The author, who lives on a marsh, calls this a love letter to the cranberry-growing community, but it is also an...

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TIME FOR CRANBERRIES

Sam shares the autumn activities on his family's farm—harvest time on a cranberry bog.

He's excited because he's finally old enough to help. Sam outlines every detail, from the big waders he and his parents wear to the equipment they use, such as the picking machine, the boom, suction pump, and cleaner. He uses lively descriptions and sound words to convey his enthusiasm: their waders “shlip and shlerp,” berries “hop and pop,” and when Sam falls in, they start a water-and-cranberry fight: “splish and splash.” Sam is wet through. Dad cheerfully says, "I always say you're not a cranberry grower until you fall in." This is a family pulling together literally and figuratively, and they enjoy both their work and the fruits of their labor. Even after their crop has been delivered, Sam wakes up on Thanksgiving morning to the delicious aroma of a fresh-baked cranberry pie (recipe included). The fun, the work, and the satisfaction are captured in watercolor-and-pencil illustrations infused with warm golds, browns, and reds to reflect the season and balance the cool blues of water and sky.

The author, who lives on a marsh, calls this a love letter to the cranberry-growing community, but it is also an enlightening, joyful celebration of a little-explored agricultural endeavor. (author's note, glossary) (Picture book. 5-8)

Pub Date: Sept. 1, 2015

ISBN: 978-1-62672-098-5

Page Count: 32

Publisher: Roaring Brook

Review Posted Online: June 10, 2015

Kirkus Reviews Issue: July 1, 2015

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Thank you, Gerald and Piggie. We’ll miss you

THE THANK YOU BOOK

From the Elephant & Piggie series

Piggie is “one lucky pig,” and she’s determined to make sure she thanks “everyone who is important to” her in this, the final Elephant & Piggie book.

Gerald is sure his friend will forget someone—“someone important”—but Piggie assures him, “It will be a THANK-O-RAMA!” Piggie proceeds to thank the Squirrels for their great ideas, Snake for playing ball, and the Pigeon “for never giving up.” Piggie thanks and thanks: “I am a thanking machine!” She thanks character after character, even the Flies (“Any time, dude!”), as Gerald continues to interject that she’ll forget “someone VERY important.” Finally Piggie runs out of thanks, and by this time Gerald is steamed. “I goofed,” Piggie says in itty-bitty type, before lavishing thanks on Gerald. But that’s not whom Piggie forgot to thank! A classic Willems tantrum later, Gerald reveals the “someone important”: “Our reader.” Of course. “We could not be ‘us’ without you,” says Gerald, earnestly looking out from the page, and Piggie chimes in, “You are the best!” As Elephant & Piggie books go, this isn’t one of the strongest, but it is a validating valediction to fans of the two characters, who have won Willems two Geisel Medals and five Honors. Yes, Gerald and Piggie have ushered countless readers into literacy, but as they rightly note, reading is a collaborative act.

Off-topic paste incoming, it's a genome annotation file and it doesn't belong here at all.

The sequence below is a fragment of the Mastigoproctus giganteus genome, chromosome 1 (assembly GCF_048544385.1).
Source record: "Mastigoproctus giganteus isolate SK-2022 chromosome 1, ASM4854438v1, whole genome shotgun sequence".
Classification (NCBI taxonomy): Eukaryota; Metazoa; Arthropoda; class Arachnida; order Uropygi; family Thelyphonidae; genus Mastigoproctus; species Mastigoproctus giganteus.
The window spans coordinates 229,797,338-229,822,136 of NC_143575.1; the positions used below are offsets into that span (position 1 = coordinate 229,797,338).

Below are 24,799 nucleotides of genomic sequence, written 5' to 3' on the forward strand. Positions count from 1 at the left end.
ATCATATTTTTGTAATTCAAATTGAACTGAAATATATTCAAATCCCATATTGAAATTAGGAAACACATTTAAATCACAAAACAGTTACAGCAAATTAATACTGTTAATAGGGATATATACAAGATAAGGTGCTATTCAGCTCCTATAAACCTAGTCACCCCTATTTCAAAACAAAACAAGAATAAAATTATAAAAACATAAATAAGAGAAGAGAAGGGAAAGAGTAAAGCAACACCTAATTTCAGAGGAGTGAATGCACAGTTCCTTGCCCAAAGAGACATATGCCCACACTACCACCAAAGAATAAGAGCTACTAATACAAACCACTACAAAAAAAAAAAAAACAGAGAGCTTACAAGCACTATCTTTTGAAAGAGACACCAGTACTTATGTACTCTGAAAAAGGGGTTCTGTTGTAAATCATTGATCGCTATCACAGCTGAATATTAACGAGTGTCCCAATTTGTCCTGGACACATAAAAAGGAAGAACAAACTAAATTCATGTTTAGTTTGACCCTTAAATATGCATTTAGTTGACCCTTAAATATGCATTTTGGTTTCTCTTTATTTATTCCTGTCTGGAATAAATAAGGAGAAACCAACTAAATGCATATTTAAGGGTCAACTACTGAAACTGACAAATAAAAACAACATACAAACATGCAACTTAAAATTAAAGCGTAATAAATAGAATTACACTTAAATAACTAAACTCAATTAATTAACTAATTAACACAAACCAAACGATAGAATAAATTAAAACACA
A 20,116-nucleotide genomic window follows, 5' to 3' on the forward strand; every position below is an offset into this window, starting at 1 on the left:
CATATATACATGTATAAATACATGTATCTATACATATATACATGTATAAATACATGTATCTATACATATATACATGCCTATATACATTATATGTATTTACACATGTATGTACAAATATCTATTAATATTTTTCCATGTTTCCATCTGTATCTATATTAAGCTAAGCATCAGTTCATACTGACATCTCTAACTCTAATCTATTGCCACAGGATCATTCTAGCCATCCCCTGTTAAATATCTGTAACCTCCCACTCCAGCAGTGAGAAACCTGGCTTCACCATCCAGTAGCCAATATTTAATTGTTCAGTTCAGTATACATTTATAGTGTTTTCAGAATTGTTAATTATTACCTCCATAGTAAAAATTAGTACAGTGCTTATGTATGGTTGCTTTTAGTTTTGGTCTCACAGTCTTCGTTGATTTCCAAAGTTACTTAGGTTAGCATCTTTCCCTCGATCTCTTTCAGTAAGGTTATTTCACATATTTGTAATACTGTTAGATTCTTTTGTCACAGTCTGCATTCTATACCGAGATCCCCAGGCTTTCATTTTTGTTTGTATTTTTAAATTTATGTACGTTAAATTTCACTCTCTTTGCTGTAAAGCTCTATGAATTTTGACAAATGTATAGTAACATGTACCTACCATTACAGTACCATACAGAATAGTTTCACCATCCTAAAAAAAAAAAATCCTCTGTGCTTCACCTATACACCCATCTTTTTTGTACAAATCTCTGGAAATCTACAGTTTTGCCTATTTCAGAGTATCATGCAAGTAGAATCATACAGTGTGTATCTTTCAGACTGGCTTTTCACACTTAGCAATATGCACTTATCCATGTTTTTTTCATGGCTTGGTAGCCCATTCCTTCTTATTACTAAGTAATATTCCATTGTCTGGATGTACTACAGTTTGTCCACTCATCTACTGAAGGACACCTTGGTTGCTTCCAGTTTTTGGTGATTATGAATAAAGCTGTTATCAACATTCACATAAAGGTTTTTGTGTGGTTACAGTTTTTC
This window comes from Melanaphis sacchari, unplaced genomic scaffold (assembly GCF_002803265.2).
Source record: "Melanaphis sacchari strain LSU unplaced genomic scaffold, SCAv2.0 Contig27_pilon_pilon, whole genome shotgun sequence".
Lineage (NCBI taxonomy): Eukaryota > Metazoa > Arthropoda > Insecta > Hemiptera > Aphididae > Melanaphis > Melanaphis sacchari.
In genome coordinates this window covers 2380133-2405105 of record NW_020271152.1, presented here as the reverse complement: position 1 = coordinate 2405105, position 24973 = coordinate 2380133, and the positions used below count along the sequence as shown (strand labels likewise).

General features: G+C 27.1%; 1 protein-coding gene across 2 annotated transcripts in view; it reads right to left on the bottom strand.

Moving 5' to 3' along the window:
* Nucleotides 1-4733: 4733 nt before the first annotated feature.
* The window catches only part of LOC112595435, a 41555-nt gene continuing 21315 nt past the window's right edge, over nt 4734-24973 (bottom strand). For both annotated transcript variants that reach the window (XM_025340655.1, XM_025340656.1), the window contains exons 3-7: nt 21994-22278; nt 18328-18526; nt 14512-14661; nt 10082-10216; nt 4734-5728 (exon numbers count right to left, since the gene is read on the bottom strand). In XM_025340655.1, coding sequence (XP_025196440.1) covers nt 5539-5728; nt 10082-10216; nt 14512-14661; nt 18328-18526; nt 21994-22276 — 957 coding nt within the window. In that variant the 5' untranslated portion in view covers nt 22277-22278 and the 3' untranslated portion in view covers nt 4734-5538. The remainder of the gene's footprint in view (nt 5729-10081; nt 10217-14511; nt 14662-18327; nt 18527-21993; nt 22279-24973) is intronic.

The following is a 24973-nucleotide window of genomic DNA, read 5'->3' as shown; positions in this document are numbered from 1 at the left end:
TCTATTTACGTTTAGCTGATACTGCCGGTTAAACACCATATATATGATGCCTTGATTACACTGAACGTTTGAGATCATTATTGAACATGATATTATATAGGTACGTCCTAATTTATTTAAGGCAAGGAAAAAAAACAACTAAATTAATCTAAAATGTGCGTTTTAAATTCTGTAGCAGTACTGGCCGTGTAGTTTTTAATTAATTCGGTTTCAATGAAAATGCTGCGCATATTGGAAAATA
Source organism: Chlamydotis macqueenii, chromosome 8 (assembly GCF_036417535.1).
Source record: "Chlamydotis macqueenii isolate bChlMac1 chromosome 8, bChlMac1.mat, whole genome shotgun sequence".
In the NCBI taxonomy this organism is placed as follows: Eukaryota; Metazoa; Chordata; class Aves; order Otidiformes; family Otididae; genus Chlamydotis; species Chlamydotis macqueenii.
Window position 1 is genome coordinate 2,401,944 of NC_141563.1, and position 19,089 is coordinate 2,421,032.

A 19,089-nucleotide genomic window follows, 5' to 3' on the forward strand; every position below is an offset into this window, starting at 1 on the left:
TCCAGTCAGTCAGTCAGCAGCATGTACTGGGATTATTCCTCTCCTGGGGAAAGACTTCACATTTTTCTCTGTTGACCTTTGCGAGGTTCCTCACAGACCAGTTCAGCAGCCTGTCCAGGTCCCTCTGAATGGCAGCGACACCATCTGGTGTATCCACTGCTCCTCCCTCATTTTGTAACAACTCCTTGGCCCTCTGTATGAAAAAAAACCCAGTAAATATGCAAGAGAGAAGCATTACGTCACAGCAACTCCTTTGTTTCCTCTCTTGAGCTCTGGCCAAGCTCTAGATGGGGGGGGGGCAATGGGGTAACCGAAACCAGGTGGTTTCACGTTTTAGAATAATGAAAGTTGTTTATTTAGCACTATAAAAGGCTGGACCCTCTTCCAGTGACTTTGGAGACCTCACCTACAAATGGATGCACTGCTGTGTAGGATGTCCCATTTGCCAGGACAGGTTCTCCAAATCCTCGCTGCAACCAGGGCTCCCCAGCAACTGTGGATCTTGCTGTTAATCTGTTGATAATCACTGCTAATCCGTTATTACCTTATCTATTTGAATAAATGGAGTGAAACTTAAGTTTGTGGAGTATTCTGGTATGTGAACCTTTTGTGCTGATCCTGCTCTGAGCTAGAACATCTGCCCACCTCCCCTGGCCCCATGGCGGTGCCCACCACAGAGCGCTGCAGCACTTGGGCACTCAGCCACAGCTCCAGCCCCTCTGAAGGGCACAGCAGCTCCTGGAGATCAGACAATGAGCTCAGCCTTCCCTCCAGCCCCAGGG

Thank you, Gerald and Piggie. We’ll miss you . (Early reader. 5-8)

Pub Date: May 3, 2016

ISBN: 978-1-4231-7828-6

Page Count: 64

Publisher: Hyperion

Review Posted Online: May 10, 2016

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Sweet—and savory.

THE KEEPER OF WILD WORDS

When a girl visits her grandmother, a writer and “grand friend,” she is seeking something special to share at show and tell on the first day of school.

Before Brook can explain, Mimi expresses concern that certain words describing the natural world will disappear if someone doesn’t care for and use them. (An author’s note explains the author’s motivation: She had read of the removal of 100 words about outdoor phenomena from the Oxford Junior Dictionary.) The duo sets out to search for and experience the 19 words on Mimi’s list, from “acorn” and “buttercup” to “violet” and “willow.” Kloepper’s soft illustrations feature green and brown earth tones that frame the white, matte pages; bursts of red, purple, and other spot colors enliven the scenes. Both Mimi and Brook are depicted as white. The expedition is described in vivid language, organized as free verse in single sentences or short paragraphs. Key words are printed in color in a larger display type and capital letters. Sensory details allow the protagonist to hear, see, smell, taste, and hold the wild: “ ‘Quick! Make a wish!’ said Mimi, / holding out a DANDELION, / fairy dust sitting on a stem. / ‘Blow on it and the seeds will fly. / Your tiny wishes in the air.’ ” It’s a day of wonder, with a touch of danger and a solution to Brook’s quest. The last page forms an envelope for readers’ own vocabulary collections.

Sweet—and savory. (Picture book. 5-8)

Pub Date: March 10, 2020

ISBN: 978-1-4521-7073-2

Page Count: 62

Publisher: Chronicle

Review Posted Online: Dec. 8, 2019

Kirkus Reviews Issue: Jan. 1, 2020

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